My hope is that this blog may also serve as guidelines for volunteer Moto Captains as they are recruiting drivers.
There are really two schools of thought on how photographers and drivers interact. One is that the driver is your chauffeur. You tell him where you need to be and he takes you there. The other school of thought, which is how I like to work; as teammates!
I first met Bruno Desrochers in November 2011 at the Ironman Arizona where is wife Chris was competing. The day before the race, we had the meeting to pair the photographers and the drivers as well as to review the race rules. As planned, I arrived early walked around looked at the motorbikes, saw a BMW R1200GS and asked who owned that bike and then started to talk to Bruno and we were paired for race day. I had always been a BMW wannabe, they are smooth and quiet, and their drivers generally care more about the German engineering than the American noise.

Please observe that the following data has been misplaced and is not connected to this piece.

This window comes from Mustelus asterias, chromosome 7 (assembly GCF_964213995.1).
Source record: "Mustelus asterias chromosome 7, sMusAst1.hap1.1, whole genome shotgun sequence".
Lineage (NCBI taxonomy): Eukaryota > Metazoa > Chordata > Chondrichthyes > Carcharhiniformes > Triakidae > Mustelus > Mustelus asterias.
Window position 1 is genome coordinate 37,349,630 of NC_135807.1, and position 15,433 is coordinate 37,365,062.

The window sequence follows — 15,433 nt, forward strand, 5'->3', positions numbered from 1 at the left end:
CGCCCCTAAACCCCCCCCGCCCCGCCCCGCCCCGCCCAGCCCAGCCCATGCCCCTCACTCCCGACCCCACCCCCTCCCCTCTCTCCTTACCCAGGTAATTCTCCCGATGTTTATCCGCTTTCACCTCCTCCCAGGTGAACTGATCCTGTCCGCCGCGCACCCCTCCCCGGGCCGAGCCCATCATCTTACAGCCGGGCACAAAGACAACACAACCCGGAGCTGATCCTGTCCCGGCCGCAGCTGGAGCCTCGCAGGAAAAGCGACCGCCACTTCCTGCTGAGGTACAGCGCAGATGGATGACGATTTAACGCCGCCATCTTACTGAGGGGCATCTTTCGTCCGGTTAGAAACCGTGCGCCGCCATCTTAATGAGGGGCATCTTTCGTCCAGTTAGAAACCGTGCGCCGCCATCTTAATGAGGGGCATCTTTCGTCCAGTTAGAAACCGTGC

In addition to pre-race briefing Bruno and I spent time reviewing how I liked to shoot, a basic communications protocol, drafting rules and most the most important rule of all: No matter what I ask him to do; he is in charge!
There are a few critical rules to keep in mind:
Safety first!! The safety of the competitors, the spectators and our safety;
Don’t be in a position where a cyclist can draft. In other words if we are too close to the riders, they might be able to obtain an unfair advantage. If they are too close to us, they will be assessed a penalty, which at a professional level can be the difference between being in or out of the money.